Reflections on the main themes of the Exodus narratives

How to best tell the story? Where to begin? What in the master story speaks to one and therefore makes one speak?

In “The particulars of rapture” Avivah Zornberg identifies the main themes of the numerous narratives of the Exodus story as redemption, revelation, betrayal, and the quest for “God in our midst.” [p. 2]

I confess to reading no further than the introduction, but that alone is so rich and thought provoking, it will fuel me for a while.

I wanted to find texts that reflect these themes, whether directly and indirectly, as I prepare for retelling the Exodus story at the seder on Monday. I chose to begin with a section from James Joyce’s Ulysses, which to me represents in the first part revelation, and in the second part redemption, and I will quote in full from the above edition:




“He stayed in his walk to watch a typesetter neatly distributing type. Reads it backwards first. Quickly he does it. Must require so practice that, mangiD. kcirtaP. Poor papa, with his hagadah book, reading backwards with his finger to me. Pessach. Next year in Jerusalem. Dear, O dear! All that long business about that brought us out of the land of Egypt and into the house of bondage. alleluia. Shema Israel Adomai Elohenu. No, that’s the other. Then the twelve brothers, Jacob’s sons. And then the lamb and the cat and the dog and the stick and the water and the butcher and then the angel of death kills the butcher and he kills the ox and the dog kills the cat. Sounds a bit silly till you come to look into it well. Justice it means but it’s everyone eating everyone else. That’s what life is after all. How quickly he does that job. Practice makes perfect. Seems to see with his fingers.
Mr. Bloom passed on out of the clanking noises through the gallery on to the landing, Now I am going to tram it out all the way and then catch him out perhaps. Better phone him up first. Number? Same as Citron’s house. Twentyeight. Twentyeights double four. “ [p. 118]

There are many reasons I like the above section. Aside from its direct link to the Exodus story, I am familiar with the feeling the story invokes in Bloom as he observes the typesetter and his memories carry him back to his father reading the hagadah. The boy is terrified of the narrative because it is often a cruel and terrifying narrative, with many plagues and boils and all sorts of bad punishments. And you seem to get little in return for you suffering. Not only that, but, as Bloom points out, we are sitting here around this table as a direct consequence of that story. At this point I must return to Zornberg who reminds us [p.2] that the biblical text does not stand alone, that it is open to commentaries and intertextuality and finds meaning in isolated text.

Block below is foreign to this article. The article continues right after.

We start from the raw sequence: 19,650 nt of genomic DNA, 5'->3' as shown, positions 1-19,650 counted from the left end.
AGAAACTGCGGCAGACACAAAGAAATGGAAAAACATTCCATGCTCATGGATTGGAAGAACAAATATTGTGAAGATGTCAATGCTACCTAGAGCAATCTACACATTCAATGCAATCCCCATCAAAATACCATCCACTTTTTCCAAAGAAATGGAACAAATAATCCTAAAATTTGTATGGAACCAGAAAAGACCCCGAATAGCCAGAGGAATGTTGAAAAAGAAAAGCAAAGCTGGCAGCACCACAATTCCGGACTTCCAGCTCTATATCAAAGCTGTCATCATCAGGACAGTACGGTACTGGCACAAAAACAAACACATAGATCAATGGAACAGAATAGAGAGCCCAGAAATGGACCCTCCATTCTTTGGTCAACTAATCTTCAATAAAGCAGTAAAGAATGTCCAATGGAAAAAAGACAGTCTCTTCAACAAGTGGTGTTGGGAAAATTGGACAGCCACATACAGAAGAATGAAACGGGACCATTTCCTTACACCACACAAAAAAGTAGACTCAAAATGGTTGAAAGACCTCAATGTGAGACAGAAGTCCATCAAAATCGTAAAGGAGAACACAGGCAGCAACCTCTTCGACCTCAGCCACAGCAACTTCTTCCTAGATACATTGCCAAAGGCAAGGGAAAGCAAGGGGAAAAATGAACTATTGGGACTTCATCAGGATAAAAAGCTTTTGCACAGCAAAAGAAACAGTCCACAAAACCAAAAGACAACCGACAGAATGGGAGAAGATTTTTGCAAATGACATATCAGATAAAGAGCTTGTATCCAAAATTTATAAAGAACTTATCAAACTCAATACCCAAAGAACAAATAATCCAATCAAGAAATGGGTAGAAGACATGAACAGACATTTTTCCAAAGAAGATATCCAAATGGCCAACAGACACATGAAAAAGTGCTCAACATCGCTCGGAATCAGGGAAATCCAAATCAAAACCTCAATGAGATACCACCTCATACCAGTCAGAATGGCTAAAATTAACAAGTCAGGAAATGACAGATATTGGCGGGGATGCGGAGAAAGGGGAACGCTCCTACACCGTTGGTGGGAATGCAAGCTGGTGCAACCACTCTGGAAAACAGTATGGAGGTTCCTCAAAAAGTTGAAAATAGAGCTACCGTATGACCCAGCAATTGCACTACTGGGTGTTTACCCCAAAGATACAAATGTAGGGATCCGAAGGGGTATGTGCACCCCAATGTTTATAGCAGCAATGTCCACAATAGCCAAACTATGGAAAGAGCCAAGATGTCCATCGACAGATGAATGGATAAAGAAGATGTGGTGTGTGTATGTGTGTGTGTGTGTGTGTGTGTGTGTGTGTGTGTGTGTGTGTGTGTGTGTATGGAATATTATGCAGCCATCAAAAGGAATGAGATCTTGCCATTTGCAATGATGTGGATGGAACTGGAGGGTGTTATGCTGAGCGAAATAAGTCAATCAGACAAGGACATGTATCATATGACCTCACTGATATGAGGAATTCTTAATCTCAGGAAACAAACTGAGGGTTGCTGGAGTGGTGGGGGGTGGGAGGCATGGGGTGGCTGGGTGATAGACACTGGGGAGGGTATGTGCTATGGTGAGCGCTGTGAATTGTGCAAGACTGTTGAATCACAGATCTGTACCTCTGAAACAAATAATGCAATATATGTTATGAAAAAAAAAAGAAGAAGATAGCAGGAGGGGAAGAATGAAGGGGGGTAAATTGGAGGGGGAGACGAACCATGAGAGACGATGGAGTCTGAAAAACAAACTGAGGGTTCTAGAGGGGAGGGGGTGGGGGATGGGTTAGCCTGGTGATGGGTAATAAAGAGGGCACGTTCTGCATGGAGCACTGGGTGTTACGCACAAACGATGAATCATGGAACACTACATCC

It is thanks to this tradition that I can take Joyce’s text as representing the Exodus narrative and the feeling of terror I associate with the story. But if the direct consequence of those long ago events is what brought us “into the house of bondage” then it was worth the journey and if this is what we got in return for our suffering, then we did well.

The particulars of rapture

The particulars of rapture

Again, returning to Zornberg, the important question is not “what really happened in Egypt” but “How to best tell the story? Where to begin? What in the master story speaks to one and therefore makes one speak?” [p.5]

So now, to the third grand theme of the Exodus story, betrayal. For betrayal I turn to a book that was never translated into English, so I will do my best to provide the background and text. Le’mor (to say) by Ariel Halperin, is a 118 p. long poem written in verse and divided in sections. The book was printed in a limited edition in 1986 by an independent bookstore in Jerusalem, and sold only in the bookstore. The book has long been out of print and the author never published literature again. The translation is mine and quite loose

“Every Passover I would hold back my tears until the time comes and the guests gathered at our house. We would eat large flat crackers and read the hagadah. On my feet were new shoes, always red, but the socks were white […] A lump would fill my throat, my suppressed tears, I knew the moment would come and I would have to ask. […] I open my mouth but the lump is deeper. Hoooow whispers a woman whose face I can’t recall, but whose voice, full of pity and compassion, released the squeaks from my throat while people looks away in embarrassment. […] Rare as miracles were the successes […] Why must I endure this year after year […].” [section 17]

And finally, to the last of the main themes of the Exodus narrative, “God in our midst” I want to remind my few readers about a staple of the Exodus story, and that is freedom. The Israelites leave Egypt as slaves and emerge after 40 years of wondering in the desert as a people. It is a story of liberation. Liberation, we are told by Alan Watts in the chapter Psychotherapy and Liberation in the book The couch and the tree is “the transformation of consciousness, of the inner feeling of one’s own existence; and second, the release of the individual from forms of conditioning imposed upon him by social institutions. “p. 80.
In this same collection, Akihisa Kondo discusses Karen Horney and says Horney “believed that when we become disillusioned of the idealized image of ourselves that handcuffs the development of our real self, our real self has a chance to grow. […]. From the Zen point of view, this is a fine step in discerning how grievously illusory are our idea about ourselves and our lives.”
Finding “God in our midst” is taken here as finding that chance to grow. The longest journey, said Dag Hammarsköld is the journey inward, and that is where the narrative of Exodus takes me and leaves me there to find the growth that is within.